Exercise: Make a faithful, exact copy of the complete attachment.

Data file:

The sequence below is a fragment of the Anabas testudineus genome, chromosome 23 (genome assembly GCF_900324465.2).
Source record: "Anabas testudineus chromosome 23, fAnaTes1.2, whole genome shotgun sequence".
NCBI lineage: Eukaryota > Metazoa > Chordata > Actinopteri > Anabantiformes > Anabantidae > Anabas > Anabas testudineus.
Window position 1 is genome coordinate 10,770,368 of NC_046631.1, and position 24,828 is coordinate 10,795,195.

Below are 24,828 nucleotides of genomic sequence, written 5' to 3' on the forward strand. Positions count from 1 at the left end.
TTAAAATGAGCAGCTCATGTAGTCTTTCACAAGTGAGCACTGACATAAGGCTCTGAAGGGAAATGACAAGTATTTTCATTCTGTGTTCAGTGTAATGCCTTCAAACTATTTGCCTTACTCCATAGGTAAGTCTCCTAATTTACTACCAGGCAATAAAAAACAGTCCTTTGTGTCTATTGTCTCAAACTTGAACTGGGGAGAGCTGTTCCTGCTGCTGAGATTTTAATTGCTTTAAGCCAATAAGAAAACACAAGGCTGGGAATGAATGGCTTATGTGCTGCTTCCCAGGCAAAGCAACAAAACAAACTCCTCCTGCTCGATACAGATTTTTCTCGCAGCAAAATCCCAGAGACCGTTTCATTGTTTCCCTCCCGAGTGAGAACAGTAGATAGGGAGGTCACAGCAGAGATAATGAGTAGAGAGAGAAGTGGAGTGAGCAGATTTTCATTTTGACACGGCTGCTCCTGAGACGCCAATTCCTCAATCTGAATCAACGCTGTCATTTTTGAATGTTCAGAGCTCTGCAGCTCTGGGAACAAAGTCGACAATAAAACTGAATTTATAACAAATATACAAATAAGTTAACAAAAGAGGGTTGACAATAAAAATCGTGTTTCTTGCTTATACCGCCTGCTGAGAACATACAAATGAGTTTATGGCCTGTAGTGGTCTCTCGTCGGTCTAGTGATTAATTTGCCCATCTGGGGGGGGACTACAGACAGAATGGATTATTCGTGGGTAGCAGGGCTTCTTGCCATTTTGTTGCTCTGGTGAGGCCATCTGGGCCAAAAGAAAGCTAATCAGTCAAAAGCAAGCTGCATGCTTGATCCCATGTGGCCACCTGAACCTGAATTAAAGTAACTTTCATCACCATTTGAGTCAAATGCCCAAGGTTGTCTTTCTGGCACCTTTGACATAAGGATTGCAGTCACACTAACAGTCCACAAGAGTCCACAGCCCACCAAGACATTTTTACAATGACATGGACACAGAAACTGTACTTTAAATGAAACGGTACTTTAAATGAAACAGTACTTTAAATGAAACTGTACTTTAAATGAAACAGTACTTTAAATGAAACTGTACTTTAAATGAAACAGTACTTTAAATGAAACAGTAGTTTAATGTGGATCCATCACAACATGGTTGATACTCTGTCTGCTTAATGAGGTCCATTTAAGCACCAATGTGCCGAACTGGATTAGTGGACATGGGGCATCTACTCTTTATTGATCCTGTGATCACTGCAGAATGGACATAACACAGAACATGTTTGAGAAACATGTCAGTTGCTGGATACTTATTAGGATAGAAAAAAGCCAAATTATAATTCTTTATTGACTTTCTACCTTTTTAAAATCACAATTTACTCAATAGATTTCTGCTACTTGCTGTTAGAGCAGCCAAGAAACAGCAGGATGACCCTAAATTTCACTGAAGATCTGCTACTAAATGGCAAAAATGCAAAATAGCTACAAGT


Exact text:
The sequence below is a fragment of the Anabas testudineus genome, chromosome 23 (genome assembly GCF_900324465.2).
Source record: "Anabas testudineus chromosome 23, fAnaTes1.2, whole genome shotgun sequence".
NCBI lineage: Eukaryota > Metazoa > Chordata > Actinopteri > Anabantiformes > Anabantidae > Anabas > Anabas testudineus.
Window position 1 is genome coordinate 10,770,368 of NC_046631.1, and position 24,828 is coordinate 10,795,195.

Below are 24,828 nucleotides of genomic sequence, written 5' to 3' on the forward strand. Positions count from 1 at the left end.
TTAAAATGAGCAGCTCATGTAGTCTTTCACAAGTGAGCACTGACATAAGGCTCTGAAGGGAAATGACAAGTATTTTCATTCTGTGTTCAGTGTAATGCCTTCAAACTATTTGCCTTACTCCATAGGTAAGTCTCCTAATTTACTACCAGGCAATAAAAAACAGTCCTTTGTGTCTATTGTCTCAAACTTGAACTGGGGAGAGCTGTTCCTGCTGCTGAGATTTTAATTGCTTTAAGCCAATAAGAAAACACAAGGCTGGGAATGAATGGCTTATGTGCTGCTTCCCAGGCAAAGCAACAAAACAAACTCCTCCTGCTCGATACAGATTTTTCTCGCAGCAAAATCCCAGAGACCGTTTCATTGTTTCCCTCCCGAGTGAGAACAGTAGATAGGGAGGTCACAGCAGAGATAATGAGTAGAGAGAGAAGTGGAGTGAGCAGATTTTCATTTTGACACGGCTGCTCCTGAGACGCCAATTCCTCAATCTGAATCAACGCTGTCATTTTTGAATGTTCAGAGCTCTGCAGCTCTGGGAACAAAGTCGACAATAAAACTGAATTTATAACAAATATACAAATAAGTTAACAAAAGAGGGTTGACAATAAAAATCGTGTTTCTTGCTTATACCGCCTGCTGAGAACATACAAATGAGTTTATGGCCTGTAGTGGTCTCTCGTCGGTCTAGTGATTAATTTGCCCATCTGGGGGGGGACTACAGACAGAATGGATTATTCGTGGGTAGCAGGGCTTCTTGCCATTTTGTTGCTCTGGTGAGGCCATCTGGGCCAAAAGAAAGCTAATCAGTCAAAAGCAAGCTGCATGCTTGATCCCATGTGGCCACCTGAACCTGAATTAAAGTAACTTTCATCACCATTTGAGTCAAATGCCCAAGGTTGTCTTTCTGGCACCTTTGACATAAGGATTGCAGTCACACTAACAGTCCACAAGAGTCCACAGCCCACCAAGACATTTTTACAATGACATGGACACAGAAACTGTACTTTAAATGAAACGGTACTTTAAATGAAACAGTACTTTAAATGAAACTGTACTTTAAATGAAACAGTACTTTAAATGAAACTGTACTTTAAATGAAACAGTACTTTAAATGAAACAGTAGTTTAATGTGGATCCATCACAACATGGTTGATACTCTGTCTGCTTAATGAGGTCCATTTAAGCACCAATGTGCCGAACTGGATTAGTGGACATGGGGCATCTACTCTTTATTGATCCTGTGATCACTGCAGAATGGACATAACACAGAACATGTTTGAGAAACATGTCAGTTGCTGGATACTTATTAGGATAGAAAAAAGCCAAATTATAATTCTTTATTGACTTTCTACCTTTTTAAAATCACAATTTACTCAATAGATTTCTGCTACTTGCTGTTAGAGCAGCCAAGAAACAGCAGGATGACCCTAAATTTCACTGAAGATCTGCTACTAAATGGCAAAAATGCAAAATAGCTACAAGT